Developing noticing skills

Developing noticing skills

Noticing skills are essential in the acquisition of a new language. Why? With the help of noticing students can correct their own mistakes, learn new phrases, constructions, collocations, functional language through listening to or reading authentic materials. For example, a student can misuse an article or a preposition, but then see how it is used in the article or book and start using it correctly. Or they can see how words collocate with each other. Thus, it is necessary to develop and apply students’ noticing skills at the lessons.

Noticing Hypothesis

“People learn about things they attend to and do not learn much about things they do not attend to” (Professor Richard Smith, 2001).

Sounds obvious, doesn’t it? Professor Richard Smith has introduced the idea of Noticing Hypothesis. What he states is that students notice the language they know and they ignore the things they don’t know. In order to make them notice, we need to attract their attention additionally and force students to noticing. How to do it on practice you’ll read further in the article.


Noticing skills are widely applied in Inductive approach to grammar presentation (or, Guided discovery). The students are given some piece of grammar in the context and are asked where, why or how a certain construction is used. For example, when teaching ‘used to’, the following examples can be given:

  • Sam used to wear glasses when she was at school. But now she usually wears contact lens.

The following questions can be asked to prompt students to understand:

  • Did Sam wear glasses at school? Did she do it regularly or for a long time? Does she wear them now?
  • So in what cases do we use ‘used to’?
  • How do we make negative sentences with ‘used to’?
  • What form is the verb after ‘used to’?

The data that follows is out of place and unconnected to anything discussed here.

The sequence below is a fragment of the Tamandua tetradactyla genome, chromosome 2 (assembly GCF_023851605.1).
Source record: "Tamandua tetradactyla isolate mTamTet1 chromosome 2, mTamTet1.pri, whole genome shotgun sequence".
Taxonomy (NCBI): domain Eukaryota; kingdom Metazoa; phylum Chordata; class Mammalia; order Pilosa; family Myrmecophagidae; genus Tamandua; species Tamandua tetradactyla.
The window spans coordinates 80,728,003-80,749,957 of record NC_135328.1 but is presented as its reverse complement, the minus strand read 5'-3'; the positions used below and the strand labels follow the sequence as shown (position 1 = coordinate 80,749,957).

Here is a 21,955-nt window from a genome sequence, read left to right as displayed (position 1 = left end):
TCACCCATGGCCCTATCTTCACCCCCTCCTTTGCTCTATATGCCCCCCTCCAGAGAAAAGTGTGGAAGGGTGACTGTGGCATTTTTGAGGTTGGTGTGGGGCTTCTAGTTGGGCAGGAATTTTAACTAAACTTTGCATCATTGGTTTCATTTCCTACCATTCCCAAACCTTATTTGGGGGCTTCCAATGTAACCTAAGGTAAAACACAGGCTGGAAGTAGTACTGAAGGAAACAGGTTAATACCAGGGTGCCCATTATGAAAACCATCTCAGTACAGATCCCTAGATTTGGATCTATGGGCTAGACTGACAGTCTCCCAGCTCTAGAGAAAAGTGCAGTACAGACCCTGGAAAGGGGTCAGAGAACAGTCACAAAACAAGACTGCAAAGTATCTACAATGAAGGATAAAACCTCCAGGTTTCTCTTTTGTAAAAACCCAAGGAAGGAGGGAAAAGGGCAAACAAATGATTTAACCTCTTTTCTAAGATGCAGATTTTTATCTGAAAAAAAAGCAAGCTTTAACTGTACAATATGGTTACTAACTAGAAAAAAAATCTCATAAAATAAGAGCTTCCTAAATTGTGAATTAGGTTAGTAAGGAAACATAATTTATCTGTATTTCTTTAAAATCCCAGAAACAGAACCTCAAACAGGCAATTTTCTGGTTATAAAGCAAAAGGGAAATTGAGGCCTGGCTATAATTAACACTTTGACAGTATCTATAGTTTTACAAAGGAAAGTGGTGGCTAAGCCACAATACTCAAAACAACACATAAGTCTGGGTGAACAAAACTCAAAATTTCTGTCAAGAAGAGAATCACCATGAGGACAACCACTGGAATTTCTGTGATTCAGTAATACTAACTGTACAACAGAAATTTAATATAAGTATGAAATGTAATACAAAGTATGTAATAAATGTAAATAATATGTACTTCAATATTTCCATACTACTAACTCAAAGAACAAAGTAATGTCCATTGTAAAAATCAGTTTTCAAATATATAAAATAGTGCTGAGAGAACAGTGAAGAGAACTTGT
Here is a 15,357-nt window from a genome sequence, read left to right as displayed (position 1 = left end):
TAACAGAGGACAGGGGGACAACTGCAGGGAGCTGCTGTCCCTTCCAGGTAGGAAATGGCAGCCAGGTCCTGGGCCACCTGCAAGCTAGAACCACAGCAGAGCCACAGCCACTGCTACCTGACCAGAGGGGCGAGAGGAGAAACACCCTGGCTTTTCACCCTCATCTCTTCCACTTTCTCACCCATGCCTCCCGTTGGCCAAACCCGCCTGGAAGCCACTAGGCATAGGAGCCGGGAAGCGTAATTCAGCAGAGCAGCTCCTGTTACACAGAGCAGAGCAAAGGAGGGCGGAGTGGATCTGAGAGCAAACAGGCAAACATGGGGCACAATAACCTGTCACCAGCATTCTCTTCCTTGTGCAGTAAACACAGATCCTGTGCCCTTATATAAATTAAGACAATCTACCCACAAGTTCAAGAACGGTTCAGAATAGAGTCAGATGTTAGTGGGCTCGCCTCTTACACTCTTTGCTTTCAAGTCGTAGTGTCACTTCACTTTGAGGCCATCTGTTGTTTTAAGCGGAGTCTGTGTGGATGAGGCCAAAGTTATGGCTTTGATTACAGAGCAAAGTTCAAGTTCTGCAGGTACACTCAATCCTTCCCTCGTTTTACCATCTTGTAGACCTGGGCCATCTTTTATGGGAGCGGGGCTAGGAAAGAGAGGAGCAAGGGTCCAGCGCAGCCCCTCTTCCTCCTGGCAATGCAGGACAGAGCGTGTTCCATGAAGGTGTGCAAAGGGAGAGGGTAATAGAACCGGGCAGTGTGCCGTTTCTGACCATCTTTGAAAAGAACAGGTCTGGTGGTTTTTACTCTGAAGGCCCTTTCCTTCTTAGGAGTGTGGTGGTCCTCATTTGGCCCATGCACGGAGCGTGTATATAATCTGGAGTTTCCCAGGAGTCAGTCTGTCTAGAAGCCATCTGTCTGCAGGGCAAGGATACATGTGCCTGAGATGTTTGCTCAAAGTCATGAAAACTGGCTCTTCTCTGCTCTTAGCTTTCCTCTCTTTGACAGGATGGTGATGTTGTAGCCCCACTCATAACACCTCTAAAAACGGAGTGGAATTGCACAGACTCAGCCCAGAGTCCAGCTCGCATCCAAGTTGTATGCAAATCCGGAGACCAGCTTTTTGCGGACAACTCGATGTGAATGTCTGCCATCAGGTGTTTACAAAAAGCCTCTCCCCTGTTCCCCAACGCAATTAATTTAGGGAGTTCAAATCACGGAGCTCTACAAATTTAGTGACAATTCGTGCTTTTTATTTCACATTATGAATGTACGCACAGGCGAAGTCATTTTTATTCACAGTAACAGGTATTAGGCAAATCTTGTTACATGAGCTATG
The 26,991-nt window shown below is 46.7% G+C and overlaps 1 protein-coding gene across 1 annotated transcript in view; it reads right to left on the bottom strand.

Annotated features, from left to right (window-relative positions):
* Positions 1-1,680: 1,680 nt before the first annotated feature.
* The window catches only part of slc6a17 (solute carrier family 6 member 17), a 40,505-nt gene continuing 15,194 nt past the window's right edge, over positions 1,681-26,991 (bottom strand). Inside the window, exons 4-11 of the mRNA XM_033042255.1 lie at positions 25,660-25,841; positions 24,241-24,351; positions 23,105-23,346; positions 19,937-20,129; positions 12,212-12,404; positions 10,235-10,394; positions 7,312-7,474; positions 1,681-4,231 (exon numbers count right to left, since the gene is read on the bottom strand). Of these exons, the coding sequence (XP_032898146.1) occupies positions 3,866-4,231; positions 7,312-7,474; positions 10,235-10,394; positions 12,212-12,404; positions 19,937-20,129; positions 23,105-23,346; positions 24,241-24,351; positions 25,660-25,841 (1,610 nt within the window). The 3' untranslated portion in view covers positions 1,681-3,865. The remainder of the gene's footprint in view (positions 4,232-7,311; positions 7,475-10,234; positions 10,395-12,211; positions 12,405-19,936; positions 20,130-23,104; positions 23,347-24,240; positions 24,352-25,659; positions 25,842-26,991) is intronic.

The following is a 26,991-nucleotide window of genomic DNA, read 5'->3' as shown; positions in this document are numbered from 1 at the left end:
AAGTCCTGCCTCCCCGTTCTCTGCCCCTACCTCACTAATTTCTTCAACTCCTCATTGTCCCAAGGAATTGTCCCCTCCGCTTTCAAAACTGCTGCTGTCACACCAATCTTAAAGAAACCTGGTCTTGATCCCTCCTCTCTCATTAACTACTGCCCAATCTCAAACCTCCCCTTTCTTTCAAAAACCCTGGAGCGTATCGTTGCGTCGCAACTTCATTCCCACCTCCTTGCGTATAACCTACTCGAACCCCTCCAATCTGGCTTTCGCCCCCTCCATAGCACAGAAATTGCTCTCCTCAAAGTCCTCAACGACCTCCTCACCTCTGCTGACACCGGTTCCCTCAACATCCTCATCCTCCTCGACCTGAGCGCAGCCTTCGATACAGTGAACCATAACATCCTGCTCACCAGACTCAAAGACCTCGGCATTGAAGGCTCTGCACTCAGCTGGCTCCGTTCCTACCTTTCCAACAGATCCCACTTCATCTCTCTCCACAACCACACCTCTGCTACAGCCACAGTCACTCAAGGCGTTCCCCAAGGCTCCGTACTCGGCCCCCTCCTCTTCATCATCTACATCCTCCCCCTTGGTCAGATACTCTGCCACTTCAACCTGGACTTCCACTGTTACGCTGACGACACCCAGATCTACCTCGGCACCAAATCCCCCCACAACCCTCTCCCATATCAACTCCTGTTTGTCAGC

This method of grammar presentation encourages students to analyse sentences, it develops noticing skills, makes the student an active participant of the lesson and leads to a better understanding and remembering the topic. To summarize the rules a teacher can send some articles or tables with grammar after the lesson or show it to the student in the following step before the guided practice.


Noticing skills can help a student distinguish between shadings of the meaning of different words and use collocations correctly. While reading texts a student observes the spelling, parts of speech and their position in a sentence, transitive verbs, verbs which are followed by infinitive or gerund, abstract and concrete concepts. etc. While listening a student can hear and learn about word and sentence stress, connected speech, sentence, variety of sounds, intonation, etc. You can read about teaching pronunciation by noticing and shadowing here. Attract students’ attention to these points and the student will definitely make fewer mistakes and learn faster.

For example, if you learn new vocabulary from the context and want to improve students’ noticing skills, highlight new words in the text, ask students to guess the meaning of the words from the context.


Noticing skills help a student understand the mood and the tone of messages. To develop them, ask a student to think about how a person can feel in this or that situation. For example, in Practical English section (New English file, Intermediate) Jenny gets a surprise from Paul. Stop the video and ask students to analyze the emotions of the character’s faces.

Ask students to speculate on how Jenny reacts to news and how news is presented. Elicit phrases that can be used to show their surprise and phrases they use to react to the news. Such type of task can not only help develop emotional intelligence (especially in teens and children) but also help an adult understand native speakers better and use proper phrases in similar situations.

As you see, abovementioned tasks prepare a student for independent and inductive learning, which is essential these days. Hope that some of the ideas you will implement in your next class.

Наталия Мушкарева

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